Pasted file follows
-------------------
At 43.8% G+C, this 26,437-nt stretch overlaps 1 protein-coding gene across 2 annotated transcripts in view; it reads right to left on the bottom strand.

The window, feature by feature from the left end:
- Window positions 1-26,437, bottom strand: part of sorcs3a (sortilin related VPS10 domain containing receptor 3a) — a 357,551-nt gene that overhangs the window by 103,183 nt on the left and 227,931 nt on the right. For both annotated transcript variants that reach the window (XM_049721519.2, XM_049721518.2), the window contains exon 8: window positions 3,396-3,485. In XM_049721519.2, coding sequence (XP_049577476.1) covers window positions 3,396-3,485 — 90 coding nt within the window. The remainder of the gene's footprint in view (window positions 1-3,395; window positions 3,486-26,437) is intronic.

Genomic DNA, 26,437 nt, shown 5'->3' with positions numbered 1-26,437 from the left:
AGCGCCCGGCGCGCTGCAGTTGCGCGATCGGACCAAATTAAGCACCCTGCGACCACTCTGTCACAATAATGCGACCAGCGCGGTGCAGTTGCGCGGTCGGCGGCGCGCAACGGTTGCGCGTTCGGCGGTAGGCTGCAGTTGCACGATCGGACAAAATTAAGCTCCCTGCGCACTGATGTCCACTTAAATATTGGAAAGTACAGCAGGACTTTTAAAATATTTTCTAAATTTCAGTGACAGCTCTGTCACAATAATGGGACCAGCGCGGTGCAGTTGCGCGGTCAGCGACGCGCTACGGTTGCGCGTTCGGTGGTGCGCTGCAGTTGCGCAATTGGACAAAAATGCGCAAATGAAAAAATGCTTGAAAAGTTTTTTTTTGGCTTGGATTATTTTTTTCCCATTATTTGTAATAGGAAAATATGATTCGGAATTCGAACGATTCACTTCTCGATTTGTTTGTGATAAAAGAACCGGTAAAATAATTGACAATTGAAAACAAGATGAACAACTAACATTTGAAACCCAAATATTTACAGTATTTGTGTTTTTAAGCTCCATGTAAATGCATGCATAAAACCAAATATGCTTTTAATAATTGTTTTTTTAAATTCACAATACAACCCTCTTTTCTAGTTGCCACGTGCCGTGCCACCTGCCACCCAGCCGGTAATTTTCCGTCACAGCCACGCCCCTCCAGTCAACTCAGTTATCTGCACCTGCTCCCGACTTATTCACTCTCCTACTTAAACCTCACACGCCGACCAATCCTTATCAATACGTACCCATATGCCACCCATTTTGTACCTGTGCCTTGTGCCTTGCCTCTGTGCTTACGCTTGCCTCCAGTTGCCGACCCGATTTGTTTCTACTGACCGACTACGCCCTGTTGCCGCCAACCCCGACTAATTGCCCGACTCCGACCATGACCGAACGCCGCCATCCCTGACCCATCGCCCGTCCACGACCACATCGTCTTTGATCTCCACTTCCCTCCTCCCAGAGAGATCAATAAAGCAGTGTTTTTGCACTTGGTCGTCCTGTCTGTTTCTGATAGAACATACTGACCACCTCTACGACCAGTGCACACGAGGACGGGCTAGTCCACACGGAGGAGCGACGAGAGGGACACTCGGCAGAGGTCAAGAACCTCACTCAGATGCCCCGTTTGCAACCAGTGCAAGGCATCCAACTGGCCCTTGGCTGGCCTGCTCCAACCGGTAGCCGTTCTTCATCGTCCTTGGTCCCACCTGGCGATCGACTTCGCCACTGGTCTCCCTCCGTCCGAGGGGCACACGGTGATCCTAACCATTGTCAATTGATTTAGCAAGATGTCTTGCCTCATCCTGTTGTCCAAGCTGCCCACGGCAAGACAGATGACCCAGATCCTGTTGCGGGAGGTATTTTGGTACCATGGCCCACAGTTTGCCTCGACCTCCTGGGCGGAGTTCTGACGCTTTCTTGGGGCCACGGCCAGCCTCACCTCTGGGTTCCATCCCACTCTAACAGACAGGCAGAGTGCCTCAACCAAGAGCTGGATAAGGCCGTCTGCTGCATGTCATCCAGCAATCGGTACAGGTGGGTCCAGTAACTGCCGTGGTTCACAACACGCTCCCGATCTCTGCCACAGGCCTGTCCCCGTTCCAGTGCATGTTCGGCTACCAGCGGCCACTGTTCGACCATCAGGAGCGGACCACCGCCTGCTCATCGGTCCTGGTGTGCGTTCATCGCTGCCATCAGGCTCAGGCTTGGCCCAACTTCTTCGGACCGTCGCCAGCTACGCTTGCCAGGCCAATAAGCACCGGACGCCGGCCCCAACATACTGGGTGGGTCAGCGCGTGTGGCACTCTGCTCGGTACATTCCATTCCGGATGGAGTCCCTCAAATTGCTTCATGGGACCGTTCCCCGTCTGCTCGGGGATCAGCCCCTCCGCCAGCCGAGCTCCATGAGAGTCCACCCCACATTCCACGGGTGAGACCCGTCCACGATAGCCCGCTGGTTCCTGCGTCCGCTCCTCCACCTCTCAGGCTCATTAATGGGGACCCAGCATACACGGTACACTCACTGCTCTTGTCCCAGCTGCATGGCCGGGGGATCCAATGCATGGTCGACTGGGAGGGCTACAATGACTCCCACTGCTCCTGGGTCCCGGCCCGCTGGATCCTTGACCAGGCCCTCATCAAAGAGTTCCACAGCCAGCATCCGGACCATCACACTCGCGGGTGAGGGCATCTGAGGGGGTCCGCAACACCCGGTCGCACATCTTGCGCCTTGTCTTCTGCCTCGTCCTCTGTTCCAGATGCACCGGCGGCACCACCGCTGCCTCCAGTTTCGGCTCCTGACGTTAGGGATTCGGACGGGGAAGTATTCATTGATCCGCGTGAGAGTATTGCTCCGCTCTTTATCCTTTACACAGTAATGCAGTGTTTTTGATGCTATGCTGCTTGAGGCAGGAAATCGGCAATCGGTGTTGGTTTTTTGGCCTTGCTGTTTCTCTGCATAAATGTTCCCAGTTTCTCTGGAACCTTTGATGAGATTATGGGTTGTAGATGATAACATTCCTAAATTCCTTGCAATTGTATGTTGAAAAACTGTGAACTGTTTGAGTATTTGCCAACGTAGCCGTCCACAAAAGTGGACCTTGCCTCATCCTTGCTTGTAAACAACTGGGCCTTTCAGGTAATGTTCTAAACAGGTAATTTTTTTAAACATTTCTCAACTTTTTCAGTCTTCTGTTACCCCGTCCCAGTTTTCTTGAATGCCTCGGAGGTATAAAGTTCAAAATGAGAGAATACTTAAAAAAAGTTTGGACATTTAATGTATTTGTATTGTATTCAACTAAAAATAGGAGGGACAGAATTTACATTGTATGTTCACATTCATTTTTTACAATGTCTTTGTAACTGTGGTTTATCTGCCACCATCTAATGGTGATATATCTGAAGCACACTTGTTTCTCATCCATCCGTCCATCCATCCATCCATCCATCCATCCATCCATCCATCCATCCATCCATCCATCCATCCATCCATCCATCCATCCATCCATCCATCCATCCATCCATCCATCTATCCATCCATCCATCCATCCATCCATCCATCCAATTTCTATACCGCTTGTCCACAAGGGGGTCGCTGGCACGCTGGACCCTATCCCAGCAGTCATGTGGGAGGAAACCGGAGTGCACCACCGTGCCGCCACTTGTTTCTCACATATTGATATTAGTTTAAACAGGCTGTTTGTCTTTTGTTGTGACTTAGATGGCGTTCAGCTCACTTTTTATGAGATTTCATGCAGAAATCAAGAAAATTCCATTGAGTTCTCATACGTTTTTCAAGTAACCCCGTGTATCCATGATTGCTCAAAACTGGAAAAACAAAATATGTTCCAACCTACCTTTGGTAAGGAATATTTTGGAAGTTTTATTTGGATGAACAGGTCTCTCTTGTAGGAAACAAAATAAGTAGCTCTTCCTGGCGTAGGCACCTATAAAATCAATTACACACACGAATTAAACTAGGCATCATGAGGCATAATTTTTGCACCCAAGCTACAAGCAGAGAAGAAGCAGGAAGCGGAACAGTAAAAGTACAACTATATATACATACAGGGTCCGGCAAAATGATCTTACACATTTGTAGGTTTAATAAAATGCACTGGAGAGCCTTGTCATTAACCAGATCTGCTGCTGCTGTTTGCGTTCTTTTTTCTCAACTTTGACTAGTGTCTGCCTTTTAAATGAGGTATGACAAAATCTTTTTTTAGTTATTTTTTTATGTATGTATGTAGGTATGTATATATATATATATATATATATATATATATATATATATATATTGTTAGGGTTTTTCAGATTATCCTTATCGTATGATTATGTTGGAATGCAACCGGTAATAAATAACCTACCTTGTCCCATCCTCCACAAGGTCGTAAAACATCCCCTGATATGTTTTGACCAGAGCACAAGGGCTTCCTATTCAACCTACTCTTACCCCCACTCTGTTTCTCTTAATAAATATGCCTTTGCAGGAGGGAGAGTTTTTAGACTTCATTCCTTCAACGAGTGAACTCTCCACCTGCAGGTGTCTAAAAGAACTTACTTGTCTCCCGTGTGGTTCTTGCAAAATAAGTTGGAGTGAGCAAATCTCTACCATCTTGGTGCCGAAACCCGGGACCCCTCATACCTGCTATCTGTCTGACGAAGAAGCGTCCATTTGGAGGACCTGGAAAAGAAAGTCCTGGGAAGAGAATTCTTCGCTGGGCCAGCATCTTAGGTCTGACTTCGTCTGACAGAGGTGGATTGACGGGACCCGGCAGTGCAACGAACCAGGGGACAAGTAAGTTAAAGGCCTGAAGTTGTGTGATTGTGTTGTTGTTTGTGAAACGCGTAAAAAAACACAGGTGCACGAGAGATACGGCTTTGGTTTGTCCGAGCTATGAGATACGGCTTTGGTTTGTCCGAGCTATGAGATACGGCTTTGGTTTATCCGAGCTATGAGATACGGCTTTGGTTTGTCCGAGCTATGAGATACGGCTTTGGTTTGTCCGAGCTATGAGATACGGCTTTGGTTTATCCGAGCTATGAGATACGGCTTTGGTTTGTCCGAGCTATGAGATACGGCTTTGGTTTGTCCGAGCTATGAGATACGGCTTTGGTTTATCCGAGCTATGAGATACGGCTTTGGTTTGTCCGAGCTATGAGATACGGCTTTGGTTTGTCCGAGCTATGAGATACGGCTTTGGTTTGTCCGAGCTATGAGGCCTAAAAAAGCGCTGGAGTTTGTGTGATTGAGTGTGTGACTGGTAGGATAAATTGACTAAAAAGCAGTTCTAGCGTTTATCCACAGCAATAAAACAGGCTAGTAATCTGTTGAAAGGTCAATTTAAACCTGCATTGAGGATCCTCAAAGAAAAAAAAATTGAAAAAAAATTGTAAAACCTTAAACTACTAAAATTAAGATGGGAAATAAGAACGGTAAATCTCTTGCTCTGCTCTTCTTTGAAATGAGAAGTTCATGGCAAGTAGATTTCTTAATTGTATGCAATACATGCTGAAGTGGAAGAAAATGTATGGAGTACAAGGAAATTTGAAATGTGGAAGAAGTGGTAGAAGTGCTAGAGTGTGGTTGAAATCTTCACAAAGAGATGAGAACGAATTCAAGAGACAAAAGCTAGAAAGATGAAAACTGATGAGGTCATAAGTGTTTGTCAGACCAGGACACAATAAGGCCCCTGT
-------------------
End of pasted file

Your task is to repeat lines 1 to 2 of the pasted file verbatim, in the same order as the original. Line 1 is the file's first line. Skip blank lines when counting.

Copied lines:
At 43.8% G+C, this 26,437-nt stretch overlaps 1 protein-coding gene across 2 annotated transcripts in view; it reads right to left on the bottom strand.

The window, feature by feature from the left end: